CoffeeTalk is proud to provide a series of sneak previews of Dr. Shawn Steiman’s new book, The Little Coffee Know-It-All: A miscellany to growing, roasting and brewing the world’s best coffee, uncompromising and unapologetic.
Dr. Steiman’s forthcoming book explores the multiple aspects of the coffee plant and of coffee production through the lens of a scientist. And while backed with scientific data and facts, his easygoing and informal writing style makes it accessible knowledge to all.
Shawn is a coffee scientist, Q-grader, author, and consultant. He’s a graduate of Oberlin College as well as the University of Hawai‘i. His coffee research has included coffee production, entomology, ecology, physiology, biochemistry, organoleptic quality, and brewing. Aside from being an owner of Daylight Mind Coffee Company, he also owns Coffea Consulting, a coffee-centric consulting firm. Shawn regularly presents seminars, workshops, and tastings for both public and private events.
Why can’t I call it a siphon brewer?
There are a variety of methods for brewing coffee, each manipulating the brewing parameters slightly to produce a different end result. To describe them all individually would be not only be overkill, but tedious and boring to read. There is one method, however, that warrants a closer look. Not only does it draw upon some of the chemistry/physics principles discussed earlier, but it is a fascinating and mesmerizing brew method that intrigues everyone who sees it. This brewer, the vacuum pot or siphon brewer, also happens to be a darling of the specialty coffee industry right now.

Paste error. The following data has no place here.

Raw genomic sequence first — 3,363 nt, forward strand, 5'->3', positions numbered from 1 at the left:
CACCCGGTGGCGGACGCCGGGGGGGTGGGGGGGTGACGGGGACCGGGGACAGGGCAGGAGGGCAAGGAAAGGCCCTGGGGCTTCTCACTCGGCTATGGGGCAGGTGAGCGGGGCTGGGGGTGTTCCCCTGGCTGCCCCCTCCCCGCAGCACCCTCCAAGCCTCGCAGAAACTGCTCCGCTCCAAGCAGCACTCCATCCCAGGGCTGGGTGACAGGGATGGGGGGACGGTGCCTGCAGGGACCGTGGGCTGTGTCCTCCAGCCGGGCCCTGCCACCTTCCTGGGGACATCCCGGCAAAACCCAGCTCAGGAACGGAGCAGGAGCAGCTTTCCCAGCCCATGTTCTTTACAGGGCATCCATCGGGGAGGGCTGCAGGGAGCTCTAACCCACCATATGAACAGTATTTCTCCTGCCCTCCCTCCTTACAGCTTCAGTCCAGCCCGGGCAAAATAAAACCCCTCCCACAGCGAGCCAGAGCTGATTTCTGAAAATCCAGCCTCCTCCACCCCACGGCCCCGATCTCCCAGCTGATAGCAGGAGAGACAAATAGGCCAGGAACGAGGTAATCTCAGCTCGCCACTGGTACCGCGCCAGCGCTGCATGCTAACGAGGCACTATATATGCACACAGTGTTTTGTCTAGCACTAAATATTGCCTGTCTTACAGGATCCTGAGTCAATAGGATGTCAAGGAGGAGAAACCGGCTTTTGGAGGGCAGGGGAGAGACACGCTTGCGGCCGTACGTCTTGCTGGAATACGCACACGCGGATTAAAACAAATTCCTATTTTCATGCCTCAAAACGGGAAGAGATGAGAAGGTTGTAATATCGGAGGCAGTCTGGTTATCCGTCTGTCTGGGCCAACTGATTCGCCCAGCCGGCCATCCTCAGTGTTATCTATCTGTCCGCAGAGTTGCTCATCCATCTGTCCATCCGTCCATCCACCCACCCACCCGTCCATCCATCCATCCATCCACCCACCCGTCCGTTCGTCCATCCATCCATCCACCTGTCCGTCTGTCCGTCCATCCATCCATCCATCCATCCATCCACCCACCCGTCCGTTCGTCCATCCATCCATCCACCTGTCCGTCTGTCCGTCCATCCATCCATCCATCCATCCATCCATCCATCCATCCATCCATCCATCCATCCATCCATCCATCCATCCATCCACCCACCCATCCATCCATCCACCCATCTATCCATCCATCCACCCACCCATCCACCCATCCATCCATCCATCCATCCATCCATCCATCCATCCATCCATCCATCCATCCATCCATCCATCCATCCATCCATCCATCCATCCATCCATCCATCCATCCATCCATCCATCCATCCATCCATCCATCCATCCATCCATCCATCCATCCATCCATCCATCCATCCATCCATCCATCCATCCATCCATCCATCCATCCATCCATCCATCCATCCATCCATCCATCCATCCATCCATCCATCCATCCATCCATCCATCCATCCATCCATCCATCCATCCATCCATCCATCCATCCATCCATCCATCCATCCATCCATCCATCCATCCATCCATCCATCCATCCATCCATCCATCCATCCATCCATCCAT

This beautiful and interesting brew method has been around since before 1827. Often when someone first sees a vacuum pot brewer, they think of laboratory chemistry. The common vertically aligned, two-compartment contraption that begins with water on the bottom and coffee on the top certainly presents an image of scientific mystique. Apply some heat and the water moves to the top chamber, through a tube, and mixes with the coffee. Remove the heat and the now-brewed coffee returns to the lower chamber while the coffee grounds remain on top, thanks to a filter nestled in place at the top of the tube.
All of this sounds very complicated. One might even think the name, siphon pot, alludes to how it works. Unfortunately, no siphoning is occurring using this brew method, making the name rather fallacious. Let’s explore just how this brew method works and discover why they should always be called vacuum pots and not siphon pots.
Implications for the cup profile
This brew method is a fun presentation of some basic scientific principles. It also tends to be well regarded as a method of brewing coffee. While the vacuum itself probably doesn’t impart any influence on the taste of the beverage, the method does offer two unique aspects that likely do influence the taste.
First, while the coffee is in the upper compartment brewing, the heat from the rising steam allows the temperature to be held constantly at the proper brewing temperature. Other brew methods begin with properly heated water but the water quickly cools as it comes into contact with air and the coffee bed. How this influences the taste has yet to be documented.
Second, there is always a small amount of water that remains in the lower compartment. When the coffee returns to the lower compartment, it mixes with this water and becomes diluted, a process unique to this brewing method. This, too, needs exploration but it seems reasonable to guess that it is analogous to adding a few drops of water to a scotch.
Dr. Steiman has authored numerous articles in scientific journals, trade magazines, newsletters, and newspapers. He is the author of The Hawai‘i Coffee Book: A Gourmet’s Guide from Kona to Kaua‘i and is a co-editor and author of Coffee: A Comprehensive Guide to the Bean, the Beverage, and the Industry. His forthcoming book, published © 2015 by Quarry Books, will be available in the spring of 2015. Stay tuned to future issues of CoffeeTalk for more excerpts from The Little Coffee Know-It-All.